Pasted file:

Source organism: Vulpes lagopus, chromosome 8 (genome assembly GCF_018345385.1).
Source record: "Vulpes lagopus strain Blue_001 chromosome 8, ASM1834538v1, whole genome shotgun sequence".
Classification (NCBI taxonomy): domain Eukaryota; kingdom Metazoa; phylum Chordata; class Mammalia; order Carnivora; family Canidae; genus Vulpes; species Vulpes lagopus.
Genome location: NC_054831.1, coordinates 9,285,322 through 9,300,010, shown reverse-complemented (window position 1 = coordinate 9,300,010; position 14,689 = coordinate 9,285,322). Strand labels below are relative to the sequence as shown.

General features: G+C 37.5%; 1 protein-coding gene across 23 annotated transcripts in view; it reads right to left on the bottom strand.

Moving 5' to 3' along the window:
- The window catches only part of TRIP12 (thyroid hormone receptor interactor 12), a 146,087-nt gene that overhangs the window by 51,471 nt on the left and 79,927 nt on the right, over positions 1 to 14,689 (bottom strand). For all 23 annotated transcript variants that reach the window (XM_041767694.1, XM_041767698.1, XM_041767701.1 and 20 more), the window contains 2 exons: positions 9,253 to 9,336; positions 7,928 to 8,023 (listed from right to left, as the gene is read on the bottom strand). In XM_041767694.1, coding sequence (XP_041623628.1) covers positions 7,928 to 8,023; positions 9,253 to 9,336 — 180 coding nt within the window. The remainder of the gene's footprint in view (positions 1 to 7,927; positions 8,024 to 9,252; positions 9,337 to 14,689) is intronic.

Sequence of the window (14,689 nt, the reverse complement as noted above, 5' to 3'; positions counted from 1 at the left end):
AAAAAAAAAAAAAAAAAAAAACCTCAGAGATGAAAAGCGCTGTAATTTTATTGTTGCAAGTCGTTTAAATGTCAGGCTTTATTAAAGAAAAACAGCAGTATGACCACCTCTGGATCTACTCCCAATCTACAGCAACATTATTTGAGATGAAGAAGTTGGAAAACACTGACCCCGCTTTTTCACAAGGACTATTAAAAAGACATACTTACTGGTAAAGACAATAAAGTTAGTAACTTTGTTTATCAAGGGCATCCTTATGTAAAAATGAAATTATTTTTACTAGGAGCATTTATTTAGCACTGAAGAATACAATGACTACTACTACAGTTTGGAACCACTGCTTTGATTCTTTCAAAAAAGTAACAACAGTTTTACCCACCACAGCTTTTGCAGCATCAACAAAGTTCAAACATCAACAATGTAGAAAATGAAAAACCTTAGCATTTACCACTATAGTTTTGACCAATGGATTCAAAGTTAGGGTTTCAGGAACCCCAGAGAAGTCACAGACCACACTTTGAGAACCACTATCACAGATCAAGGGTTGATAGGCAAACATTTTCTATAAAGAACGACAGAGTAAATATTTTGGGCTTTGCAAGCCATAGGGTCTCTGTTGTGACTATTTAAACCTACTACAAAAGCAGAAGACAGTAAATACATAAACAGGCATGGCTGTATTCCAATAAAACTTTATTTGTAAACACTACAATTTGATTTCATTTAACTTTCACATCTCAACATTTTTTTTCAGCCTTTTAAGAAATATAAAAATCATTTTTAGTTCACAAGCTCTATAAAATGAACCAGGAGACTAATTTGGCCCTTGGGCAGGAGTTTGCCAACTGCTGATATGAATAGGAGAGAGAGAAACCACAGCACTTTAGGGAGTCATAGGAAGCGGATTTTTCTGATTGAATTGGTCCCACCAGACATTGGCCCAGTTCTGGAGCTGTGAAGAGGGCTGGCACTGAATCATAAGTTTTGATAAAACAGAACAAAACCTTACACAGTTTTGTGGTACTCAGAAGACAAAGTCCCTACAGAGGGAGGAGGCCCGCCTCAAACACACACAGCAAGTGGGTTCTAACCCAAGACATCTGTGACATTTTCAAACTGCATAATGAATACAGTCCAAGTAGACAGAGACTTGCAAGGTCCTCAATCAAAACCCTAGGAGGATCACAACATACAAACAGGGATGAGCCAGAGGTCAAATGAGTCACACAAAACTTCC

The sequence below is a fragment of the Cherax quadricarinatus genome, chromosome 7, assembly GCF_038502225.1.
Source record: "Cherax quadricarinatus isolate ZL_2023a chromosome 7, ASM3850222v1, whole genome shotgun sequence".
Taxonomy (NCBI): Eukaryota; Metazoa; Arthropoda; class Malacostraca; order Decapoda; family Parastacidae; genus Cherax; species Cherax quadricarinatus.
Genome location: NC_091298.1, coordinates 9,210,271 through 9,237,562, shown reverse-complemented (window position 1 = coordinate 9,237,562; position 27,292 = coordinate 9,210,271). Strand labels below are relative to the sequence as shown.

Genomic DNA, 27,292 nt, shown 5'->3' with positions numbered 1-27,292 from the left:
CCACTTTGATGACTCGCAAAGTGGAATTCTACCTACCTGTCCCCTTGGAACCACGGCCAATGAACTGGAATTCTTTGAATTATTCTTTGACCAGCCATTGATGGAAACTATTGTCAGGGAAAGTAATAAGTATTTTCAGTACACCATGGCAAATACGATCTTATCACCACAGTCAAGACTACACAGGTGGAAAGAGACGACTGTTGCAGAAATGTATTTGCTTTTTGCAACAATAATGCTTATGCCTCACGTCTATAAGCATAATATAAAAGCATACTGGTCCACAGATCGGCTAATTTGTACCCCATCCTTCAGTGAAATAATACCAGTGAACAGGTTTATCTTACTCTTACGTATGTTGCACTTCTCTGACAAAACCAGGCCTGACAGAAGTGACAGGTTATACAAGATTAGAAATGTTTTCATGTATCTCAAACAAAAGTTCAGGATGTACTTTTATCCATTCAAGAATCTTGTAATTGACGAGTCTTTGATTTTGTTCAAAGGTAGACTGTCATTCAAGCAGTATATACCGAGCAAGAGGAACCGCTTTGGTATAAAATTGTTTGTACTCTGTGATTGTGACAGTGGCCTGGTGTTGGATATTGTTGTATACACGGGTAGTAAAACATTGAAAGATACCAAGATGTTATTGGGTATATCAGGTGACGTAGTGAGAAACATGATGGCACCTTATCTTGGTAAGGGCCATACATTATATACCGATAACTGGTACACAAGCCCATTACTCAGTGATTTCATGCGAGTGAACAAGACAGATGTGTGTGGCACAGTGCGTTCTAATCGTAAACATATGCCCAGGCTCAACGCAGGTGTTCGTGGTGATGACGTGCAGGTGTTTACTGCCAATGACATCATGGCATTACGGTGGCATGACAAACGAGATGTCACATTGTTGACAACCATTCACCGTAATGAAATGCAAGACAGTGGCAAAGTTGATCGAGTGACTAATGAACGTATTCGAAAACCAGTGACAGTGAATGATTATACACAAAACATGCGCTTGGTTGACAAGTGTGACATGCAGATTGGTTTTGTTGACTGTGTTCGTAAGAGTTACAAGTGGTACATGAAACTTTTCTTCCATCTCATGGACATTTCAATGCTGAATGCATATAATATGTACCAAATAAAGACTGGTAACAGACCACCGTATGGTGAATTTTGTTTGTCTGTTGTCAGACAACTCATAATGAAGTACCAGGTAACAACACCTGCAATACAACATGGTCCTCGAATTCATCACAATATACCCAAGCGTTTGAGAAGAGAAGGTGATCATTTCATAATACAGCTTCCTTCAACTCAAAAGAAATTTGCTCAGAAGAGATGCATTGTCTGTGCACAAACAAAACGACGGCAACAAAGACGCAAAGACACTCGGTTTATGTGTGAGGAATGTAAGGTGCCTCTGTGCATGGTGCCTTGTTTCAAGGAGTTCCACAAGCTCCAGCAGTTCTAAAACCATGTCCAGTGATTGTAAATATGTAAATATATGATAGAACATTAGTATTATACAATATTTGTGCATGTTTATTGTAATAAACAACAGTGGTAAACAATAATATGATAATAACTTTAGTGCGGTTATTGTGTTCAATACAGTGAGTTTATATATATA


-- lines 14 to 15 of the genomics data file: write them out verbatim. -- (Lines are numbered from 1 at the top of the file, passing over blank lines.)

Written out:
Genomic DNA, 27,292 nt, shown 5'->3' with positions numbered 1-27,292 from the left:
CCACTTTGATGACTCGCAAAGTGGAATTCTACCTACCTGTCCCCTTGGAACCACGGCCAATGAACTGGAATTCTTTGAATTATTCTTTGACCAGCCATTGATGGAAACTATTGTCAGGGAAAGTAATAAGTATTTTCAGTACACCATGGCAAATACGATCTTATCACCACAGTCAAGACTACACAGGTGGAAAGAGACGACTGTTGCAGAAATGTATTTGCTTTTTGCAACAATAATGCTTATGCCTCACGTCTATAAGCATAATATAAAAGCATACTGGTCCACAGATCGGCTAATTTGTACCCCATCCTTCAGTGAAATAATACCAGTGAACAGGTTTATCTTACTCTTACGTATGTTGCACTTCTCTGACAAAACCAGGCCTGACAGAAGTGACAGGTTATACAAGATTAGAAATGTTTTCATGTATCTCAAACAAAAGTTCAGGATGTACTTTTATCCATTCAAGAATCTTGTAATTGACGAGTCTTTGATTTTGTTCAAAGGTAGACTGTCATTCAAGCAGTATATACCGAGCAAGAGGAACCGCTTTGGTATAAAATTGTTTGTACTCTGTGATTGTGACAGTGGCCTGGTGTTGGATATTGTTGTATACACGGGTAGTAAAACATTGAAAGATACCAAGATGTTATTGGGTATATCAGGTGACGTAGTGAGAAACATGATGGCACCTTATCTTGGTAAGGGCCATACATTATATACCGATAACTGGTACACAAGCCCATTACTCAGTGATTTCATGCGAGTGAACAAGACAGATGTGTGTGGCACAGTGCGTTCTAATCGTAAACATATGCCCAGGCTCAACGCAGGTGTTCGTGGTGATGACGTGCAGGTGTTTACTGCCAATGACATCATGGCATTACGGTGGCATGACAAACGAGATGTCACATTGTTGACAACCATTCACCGTAATGAAATGCAAGACAGTGGCAAAGTTGATCGAGTGACTAATGAACGTATTCGAAAACCAGTGACAGTGAATGATTATACACAAAACATGCGCTTGGTTGACAAGTGTGACATGCAGATTGGTTTTGTTGACTGTGTTCGTAAGAGTTACAAGTGGTACATGAAACTTTTCTTCCATCTCATGGACATTTCAATGCTGAATGCATATAATATGTACCAAATAAAGACTGGTAACAGACCACCGTATGGTGAATTTTGTTTGTCTGTTGTCAGACAACTCATAATGAAGTACCAGGTAACAACACCTGCAATACAACATGGTCCTCGAATTCATCACAATATACCCAAGCGTTTGAGAAGAGAAGGTGATCATTTCATAATACAGCTTCCTTCAACTCAAAAGAAATTTGCTCAGAAGAGATGCATTGTCTGTGCACAAACAAAACGACGGCAACAAAGACGCAAAGACACTCGGTTTATGTGTGAGGAATGTAAGGTGCCTCTGTGCATGGTGCCTTGTTTCAAGGAGTTCCACAAGCTCCAGCAGTTCTAAAACCATGTCCAGTGATTGTAAATATGTAAATATATGATAGAACATTAGTATTATACAATATTTGTGCATGTTTATTGTAATAAACAACAGTGGTAAACAATAATATGATAATAACTTTAGTGCGGTTATTGTGTTCAATACAGTGAGTTTATATATATA